EAS Newsletter for January 2021

Welcome to the January newsletter.

Unfortunately, covid regulations are still in force so our meetings have to continue by Zoom. The newsletters will continue and it would be nice to get some contributions from you. David and Richard have worked hard to provide news updates. Moira has been providing regular ‘Constellations of the Month’. So many thanks to all of you.

Our next meeting, the Annual General Meeting will be later this week, so please join in and let us hear your views. That, hopefully short, discussion and votes, will be followed by the concluding talk from Lionel Wilson on the geology of our Solar System; having covered both the Moon and Mars in previous talks, Lionel will this time concentrate on Venus, what when I was nowt but a lad, was referred to as Earth’s twin. We’ve come a long way since then with multiple spacecraft visits.

The skies in December didn’t play fair again giving only fleeting glimpses of the conjunction of Jupiter and Saturn. The best night round here was possibly the 12th but there was a later chance at the end of the month. I spent a rather cold early evening dodging hail and heavy rain at Helsington on the 20th but I probably left home just a few minutes too late – story of my life? I hope some of you got better views.

Clear skies.

Ian Bradley, on behalf of the EAS committee

Astronomy Links

Astronomy Links We’ve circulated this by email before

  • Gresham College free Astronomy lecture series by Professors Katherine Blundell and Roberto Trotta. See the Gresham College site and have a look for these and other events. Not all of these are on astronomy.

Astronomy News – David Glass


There was a notable success for Starship SN8 early in December. It was scheduled for a flight to about 15km altitude, a controlled descent in a horizontal position, a flip to vertical and a safe landing. Well, most of it happened on 9/12/20, after a previous attempt that was aborted 1 second before launch.

SN8 was fitted with three raptor engines for this exercise. Preparations for launch suffered one pause at about 2 minutes before launch, but after that all went to plan and the launch went ahead! Here are two different views of SN8 shortly before launch:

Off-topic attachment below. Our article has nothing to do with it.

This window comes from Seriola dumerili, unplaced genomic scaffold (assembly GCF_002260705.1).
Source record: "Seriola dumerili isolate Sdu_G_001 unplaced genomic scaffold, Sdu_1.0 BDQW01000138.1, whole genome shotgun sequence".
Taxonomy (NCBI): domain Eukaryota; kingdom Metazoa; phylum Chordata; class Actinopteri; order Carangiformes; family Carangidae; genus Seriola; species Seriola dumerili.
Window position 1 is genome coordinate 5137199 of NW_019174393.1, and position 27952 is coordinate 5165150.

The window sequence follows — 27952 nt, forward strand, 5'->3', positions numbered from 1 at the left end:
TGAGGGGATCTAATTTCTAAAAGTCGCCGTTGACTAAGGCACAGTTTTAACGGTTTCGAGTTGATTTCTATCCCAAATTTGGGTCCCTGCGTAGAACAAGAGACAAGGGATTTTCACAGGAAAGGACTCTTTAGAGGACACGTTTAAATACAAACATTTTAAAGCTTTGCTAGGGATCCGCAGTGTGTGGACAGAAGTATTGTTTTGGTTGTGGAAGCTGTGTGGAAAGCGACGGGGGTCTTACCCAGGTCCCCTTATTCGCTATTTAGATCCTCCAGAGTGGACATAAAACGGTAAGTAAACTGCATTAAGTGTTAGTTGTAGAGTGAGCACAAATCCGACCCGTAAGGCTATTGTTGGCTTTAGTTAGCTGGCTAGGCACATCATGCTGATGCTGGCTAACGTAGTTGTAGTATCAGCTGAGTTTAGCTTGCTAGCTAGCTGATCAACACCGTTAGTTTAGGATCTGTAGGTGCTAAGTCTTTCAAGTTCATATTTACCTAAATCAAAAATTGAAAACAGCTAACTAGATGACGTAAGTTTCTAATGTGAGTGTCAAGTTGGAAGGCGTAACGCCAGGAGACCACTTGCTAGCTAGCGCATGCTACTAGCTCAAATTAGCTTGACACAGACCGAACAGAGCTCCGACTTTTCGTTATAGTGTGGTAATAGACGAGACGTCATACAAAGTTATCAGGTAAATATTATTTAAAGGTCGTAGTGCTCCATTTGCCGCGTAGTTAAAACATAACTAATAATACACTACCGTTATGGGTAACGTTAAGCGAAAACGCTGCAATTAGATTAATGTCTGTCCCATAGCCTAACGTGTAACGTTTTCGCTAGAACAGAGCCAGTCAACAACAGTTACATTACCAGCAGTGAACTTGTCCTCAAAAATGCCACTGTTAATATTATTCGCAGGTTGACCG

SN8 just prior to launch on 9/12/20. Left: A view of the three Raptor engines during cryogenic cooldown, just before
launch (credit: SpaceX). Right: Venting place towards the end of fuel tank filling. (Credit: Labpadre).

The flight itself was spectacular, and you can see it here (~8 min long)

All was going very well, and it was particularly impressive to see the Raptor engines being adjusted to control orientation. Also impressive was the gradual transition to horizontal, the “glide” down and the final flip to vertical using two of the engines. At this point there is no impression of speed towards the ground, until the ground came into view – then, it was apparent that the craft wasn’t vertical and was coming in too fast. The result was a classic boiling liquid expanding vapour explosion (BLEVE, pronounced “blevy”) as the pressurised fuel was released suddenly, ignited and formed the classic fireball.

In spite of the dramatic end, the flight was a success and many important principles for these starships were tested. The cause of the crash has been discussed as low fuel tank pressures, which can be corrected in future starships (maybe by vaporising a bit more stored fuel to keep the pressure up).

Next up is SN9, which suffered a bit of a mishap during construction when it collapsed in the assembly bay a day or so after the SN8 launch….

SN9 taking a rest. (Credit: Twitter/Bocachicagal)

However, a quick look at a live camera today shows SN9 in place on a launch pad at Boca Chica:

Starship SN9 in place on Test Stand 2 (TS2), 1/1/21. Credit: Labpadre

There will be the usual pressure testing of the fuel tanks (warm and cold) and test firing of the Raptor engines, before another flight hopefully in a few weeks. Looking forward to it!